GRAND RAPIDS, Mich. (WOOD) — Leaders of children’s advocacy centers throughout Michigan breathed a sigh of relief Friday when they learned they would not lose more than half their federal funding.
They had been told late last week their federal funding, expected to be around $12.5 million, was being cut to about $6 million. Then on Friday afternoon, an about-face: the feds told the state to expect the full $12 million and perhaps more.
The cuts would have affected some 10,000 young sexual abuse victims and their families. The centers support children who suffer abuse and then have to go over it again and again with police and prosecutors trying to get them justice.
“Sexual abuse can not only greatly and devastatingly impact that child, but it can really disrupt an entire family unit,” Melissa Werkman, president and CEO of the Children’s Advocacy Center of Kent County, said.
Werkman said the anticipated cut of 54% — some $322,000 — would have meant the CAC of Kent County would not have been able to hire staff to expand to reach children in rural areas and longer waitlists. And it would have been a last-minute loss — the money typically comes through in October.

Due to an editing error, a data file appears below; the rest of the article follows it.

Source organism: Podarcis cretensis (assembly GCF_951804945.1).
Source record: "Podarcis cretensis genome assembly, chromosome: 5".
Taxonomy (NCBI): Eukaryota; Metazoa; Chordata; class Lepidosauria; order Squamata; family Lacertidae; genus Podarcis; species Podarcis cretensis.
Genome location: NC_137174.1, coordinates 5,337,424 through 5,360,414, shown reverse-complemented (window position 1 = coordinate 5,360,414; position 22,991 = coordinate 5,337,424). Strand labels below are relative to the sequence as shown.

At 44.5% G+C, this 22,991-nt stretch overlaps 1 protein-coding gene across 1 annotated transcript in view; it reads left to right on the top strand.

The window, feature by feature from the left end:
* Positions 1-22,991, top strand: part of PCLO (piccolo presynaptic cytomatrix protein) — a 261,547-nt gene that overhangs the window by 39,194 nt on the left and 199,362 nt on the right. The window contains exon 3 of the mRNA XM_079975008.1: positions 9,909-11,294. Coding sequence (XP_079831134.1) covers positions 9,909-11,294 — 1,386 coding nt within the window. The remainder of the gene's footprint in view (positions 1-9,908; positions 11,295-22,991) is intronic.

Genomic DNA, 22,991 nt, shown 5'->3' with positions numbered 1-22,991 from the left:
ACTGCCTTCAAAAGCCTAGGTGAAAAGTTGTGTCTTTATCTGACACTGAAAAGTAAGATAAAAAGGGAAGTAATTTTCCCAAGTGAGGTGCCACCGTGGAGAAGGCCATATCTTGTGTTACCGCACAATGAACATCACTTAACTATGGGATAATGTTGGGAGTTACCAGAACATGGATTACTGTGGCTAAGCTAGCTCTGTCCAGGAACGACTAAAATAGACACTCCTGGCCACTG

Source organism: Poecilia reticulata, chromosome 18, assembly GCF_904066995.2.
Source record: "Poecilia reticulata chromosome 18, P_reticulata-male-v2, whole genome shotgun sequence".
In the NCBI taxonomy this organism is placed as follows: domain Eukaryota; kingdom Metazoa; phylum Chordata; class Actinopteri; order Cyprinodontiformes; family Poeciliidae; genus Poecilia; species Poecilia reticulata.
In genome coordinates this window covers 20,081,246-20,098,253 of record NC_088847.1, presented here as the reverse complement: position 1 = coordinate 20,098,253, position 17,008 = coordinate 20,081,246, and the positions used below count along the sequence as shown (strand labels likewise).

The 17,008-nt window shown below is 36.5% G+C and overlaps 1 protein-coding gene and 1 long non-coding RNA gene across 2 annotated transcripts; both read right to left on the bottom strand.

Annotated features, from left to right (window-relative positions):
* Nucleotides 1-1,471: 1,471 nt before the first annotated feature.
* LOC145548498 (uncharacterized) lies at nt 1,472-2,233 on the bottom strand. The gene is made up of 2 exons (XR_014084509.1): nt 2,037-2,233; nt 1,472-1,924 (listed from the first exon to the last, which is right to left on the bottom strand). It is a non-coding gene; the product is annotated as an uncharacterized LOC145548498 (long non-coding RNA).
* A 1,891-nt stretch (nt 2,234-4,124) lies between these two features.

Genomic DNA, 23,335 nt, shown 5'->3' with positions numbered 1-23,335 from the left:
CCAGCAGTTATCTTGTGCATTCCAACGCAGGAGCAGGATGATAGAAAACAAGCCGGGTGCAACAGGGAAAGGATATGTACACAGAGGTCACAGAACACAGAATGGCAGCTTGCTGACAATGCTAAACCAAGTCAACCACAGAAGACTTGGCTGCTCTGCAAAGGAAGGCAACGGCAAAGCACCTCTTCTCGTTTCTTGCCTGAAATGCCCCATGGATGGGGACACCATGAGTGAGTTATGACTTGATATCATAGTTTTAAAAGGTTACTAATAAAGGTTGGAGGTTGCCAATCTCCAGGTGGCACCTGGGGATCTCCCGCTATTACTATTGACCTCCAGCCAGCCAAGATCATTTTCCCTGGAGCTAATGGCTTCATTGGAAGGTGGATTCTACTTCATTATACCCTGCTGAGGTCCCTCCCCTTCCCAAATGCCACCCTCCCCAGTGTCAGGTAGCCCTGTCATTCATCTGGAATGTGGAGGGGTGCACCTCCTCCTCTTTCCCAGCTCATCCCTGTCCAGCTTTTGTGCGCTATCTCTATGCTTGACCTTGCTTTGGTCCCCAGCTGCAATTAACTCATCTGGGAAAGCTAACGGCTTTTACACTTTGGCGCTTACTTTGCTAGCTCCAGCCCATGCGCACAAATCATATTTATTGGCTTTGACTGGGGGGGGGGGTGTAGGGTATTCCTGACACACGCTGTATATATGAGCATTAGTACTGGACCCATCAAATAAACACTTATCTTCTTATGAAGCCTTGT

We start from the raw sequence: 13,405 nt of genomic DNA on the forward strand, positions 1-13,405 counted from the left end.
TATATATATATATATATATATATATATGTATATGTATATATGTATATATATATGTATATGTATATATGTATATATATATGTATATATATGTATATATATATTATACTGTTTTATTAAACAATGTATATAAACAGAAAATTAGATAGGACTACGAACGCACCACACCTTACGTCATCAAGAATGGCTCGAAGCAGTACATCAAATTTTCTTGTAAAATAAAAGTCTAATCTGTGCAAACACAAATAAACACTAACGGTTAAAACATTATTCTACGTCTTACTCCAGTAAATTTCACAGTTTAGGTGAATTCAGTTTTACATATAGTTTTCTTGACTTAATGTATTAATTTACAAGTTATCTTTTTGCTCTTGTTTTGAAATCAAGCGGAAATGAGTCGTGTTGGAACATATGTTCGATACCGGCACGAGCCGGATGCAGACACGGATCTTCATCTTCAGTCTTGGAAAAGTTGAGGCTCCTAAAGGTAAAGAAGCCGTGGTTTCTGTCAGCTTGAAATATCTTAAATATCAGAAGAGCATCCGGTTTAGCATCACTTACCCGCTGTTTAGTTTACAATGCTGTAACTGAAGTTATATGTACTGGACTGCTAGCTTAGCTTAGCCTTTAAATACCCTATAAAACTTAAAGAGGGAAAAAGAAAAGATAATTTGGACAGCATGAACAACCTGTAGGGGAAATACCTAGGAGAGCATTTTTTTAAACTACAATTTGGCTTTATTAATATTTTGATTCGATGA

“The timing is the largest issue and frankly, that it was surprise to us,” Werkman said.
The money comes through the Federal Victims Crime Act, which is funded through restitution collected from large corporations who break the law.
“So for instance, large companies, like Volkswagen several years ago when they were penalized for misrepresentation, that money is put into a pool and it is redistributed for crime victims,” Werkman explained.
The cash goes to the states. In Michigan, the state Department of Health and Human Services grants it to CACs.
“Of course, we have other funding like individual contributions and some foundation grants, but it’s a significant part of our budget,” Werkman said.
Word that the money would still be coming was the change of fortune Werkman had been hoping for.
“It has been really wonderful to see the outpouring of support we have from our lawmakers, from our state agencies that really, truly recognize that we (would) be in a critical situation if we don’t find a solution,” Werkman said.
It’s unclear why the federal government cut the money in the first place and why it was restored.